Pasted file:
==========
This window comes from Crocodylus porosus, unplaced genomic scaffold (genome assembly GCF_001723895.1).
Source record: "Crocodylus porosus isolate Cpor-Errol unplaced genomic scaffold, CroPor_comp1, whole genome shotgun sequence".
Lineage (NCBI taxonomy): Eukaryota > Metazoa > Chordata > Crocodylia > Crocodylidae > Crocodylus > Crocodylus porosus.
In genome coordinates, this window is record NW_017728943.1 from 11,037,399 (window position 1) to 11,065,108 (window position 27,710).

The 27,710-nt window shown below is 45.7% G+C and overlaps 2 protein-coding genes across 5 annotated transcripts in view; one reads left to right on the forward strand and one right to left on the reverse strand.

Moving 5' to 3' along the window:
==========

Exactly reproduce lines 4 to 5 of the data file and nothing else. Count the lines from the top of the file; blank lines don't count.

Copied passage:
In genome coordinates, this window is record NW_017728943.1 from 11,037,399 (window position 1) to 11,065,108 (window position 27,710).

The 27,710-nt window shown below is 45.7% G+C and overlaps 2 protein-coding genes across 5 annotated transcripts in view; one reads left to right on the forward strand and one right to left on the reverse strand.